In light of the whole Manti Te’o online girlfriend hoax and the innumerable “opinions” that have come with the situation, I am reminded of one thing when it comes to social media:
It’s a show.
Twitter and Facebook make everyone actors. It’s not enough to have an opinion or react to a situation. You feel compelled to share that opinion with our tens, or hundred, or thousands of followers. And it doesn’t stop there. You now feel compelled to frame your opinion in an extreme way to draw attention and aggrandize yourself.
Social media has the power to be helpful. It also has the power to turn ordinary people into blowhards, and blowhards into spiteful lunatics.
Don’t get me wrong. I really enjoy social media, particularly Twitter. I get my news and my daily humor from it. But there seems to be a running juxtaposition between the way people treat social media when it helps them, and when it–for lack of a better phrase–bites them in the ass.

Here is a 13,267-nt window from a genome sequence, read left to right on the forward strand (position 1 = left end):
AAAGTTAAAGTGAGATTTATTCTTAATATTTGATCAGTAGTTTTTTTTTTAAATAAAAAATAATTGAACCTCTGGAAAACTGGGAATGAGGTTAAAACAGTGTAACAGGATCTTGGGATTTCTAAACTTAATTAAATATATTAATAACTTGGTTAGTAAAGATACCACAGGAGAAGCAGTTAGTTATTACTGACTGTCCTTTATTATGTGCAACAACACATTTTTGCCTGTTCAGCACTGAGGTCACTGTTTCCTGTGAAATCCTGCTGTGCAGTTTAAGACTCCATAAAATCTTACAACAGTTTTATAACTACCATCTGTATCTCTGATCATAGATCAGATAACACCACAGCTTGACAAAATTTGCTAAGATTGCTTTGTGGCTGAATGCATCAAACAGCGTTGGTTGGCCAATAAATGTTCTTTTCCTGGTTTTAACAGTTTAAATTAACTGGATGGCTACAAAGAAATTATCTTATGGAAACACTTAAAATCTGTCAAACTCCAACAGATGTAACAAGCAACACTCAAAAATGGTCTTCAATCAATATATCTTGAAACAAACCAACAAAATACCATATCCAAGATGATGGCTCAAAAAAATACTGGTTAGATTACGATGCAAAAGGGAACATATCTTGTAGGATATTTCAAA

I wrote about filters, authenticity, anonymity, and false authority before when it comes to social media, but I also think there are many false pretenses about social media as well. Here are a couple:
- “What I say on Facebook/Twitter doesn’t matter.” Oh, but it does. Nothing you say is private anymore (no matter how you set your permission levels). And in the information age, knowledge is a double-edged sword. Anything you say can and will be used for or against you.
- “They’ll get that what I’m saying is just a joke.” We’re all guilty of this one. But you only have 140 characters on Twitter. And communication is 90% non-verbal. Social media is “verbal” only. Your followers have to take what you say or type at face value with little to no context.
Authenticity matters. Responsibility matters, too. Do I filter myself? Yes. Do I think I’m being authentic on social media platforms? To a point, yes. But I can be authentic and responsible. I wish more folks would understand that balance and not give in to the “show.”